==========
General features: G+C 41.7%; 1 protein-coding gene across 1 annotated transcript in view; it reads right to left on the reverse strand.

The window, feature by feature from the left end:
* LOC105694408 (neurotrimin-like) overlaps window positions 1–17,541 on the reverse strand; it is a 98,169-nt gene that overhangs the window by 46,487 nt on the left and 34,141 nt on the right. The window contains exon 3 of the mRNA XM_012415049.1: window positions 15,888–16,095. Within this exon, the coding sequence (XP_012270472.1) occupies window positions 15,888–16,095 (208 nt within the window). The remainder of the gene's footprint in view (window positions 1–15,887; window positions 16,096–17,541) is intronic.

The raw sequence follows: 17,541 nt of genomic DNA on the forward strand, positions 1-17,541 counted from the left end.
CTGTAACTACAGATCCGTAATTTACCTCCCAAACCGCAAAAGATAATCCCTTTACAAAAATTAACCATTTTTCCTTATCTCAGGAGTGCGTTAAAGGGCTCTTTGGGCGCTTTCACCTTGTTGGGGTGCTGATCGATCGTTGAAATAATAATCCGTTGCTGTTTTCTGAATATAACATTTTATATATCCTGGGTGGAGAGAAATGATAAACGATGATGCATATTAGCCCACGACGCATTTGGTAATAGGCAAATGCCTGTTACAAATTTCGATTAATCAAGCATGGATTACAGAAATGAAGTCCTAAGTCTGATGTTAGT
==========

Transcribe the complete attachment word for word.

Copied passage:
General features: G+C 41.7%; 1 protein-coding gene across 1 annotated transcript in view; it reads right to left on the reverse strand.

The window, feature by feature from the left end:
* LOC105694408 (neurotrimin-like) overlaps window positions 1–17,541 on the reverse strand; it is a 98,169-nt gene that overhangs the window by 46,487 nt on the left and 34,141 nt on the right. The window contains exon 3 of the mRNA XM_012415049.1: window positions 15,888–16,095. Within this exon, the coding sequence (XP_012270472.1) occupies window positions 15,888–16,095 (208 nt within the window). The remainder of the gene's footprint in view (window positions 1–15,887; window positions 16,096–17,541) is intronic.

The raw sequence follows: 17,541 nt of genomic DNA on the forward strand, positions 1-17,541 counted from the left end.
CTGTAACTACAGATCCGTAATTTACCTCCCAAACCGCAAAAGATAATCCCTTTACAAAAATTAACCATTTTTCCTTATCTCAGGAGTGCGTTAAAGGGCTCTTTGGGCGCTTTCACCTTGTTGGGGTGCTGATCGATCGTTGAAATAATAATCCGTTGCTGTTTTCTGAATATAACATTTTATATATCCTGGGTGGAGAGAAATGATAAACGATGATGCATATTAGCCCACGACGCATTTGGTAATAGGCAAATGCCTGTTACAAATTTCGATTAATCAAGCATGGATTACAGAAATGAAGTCCTAAGTCTGATGTTAGT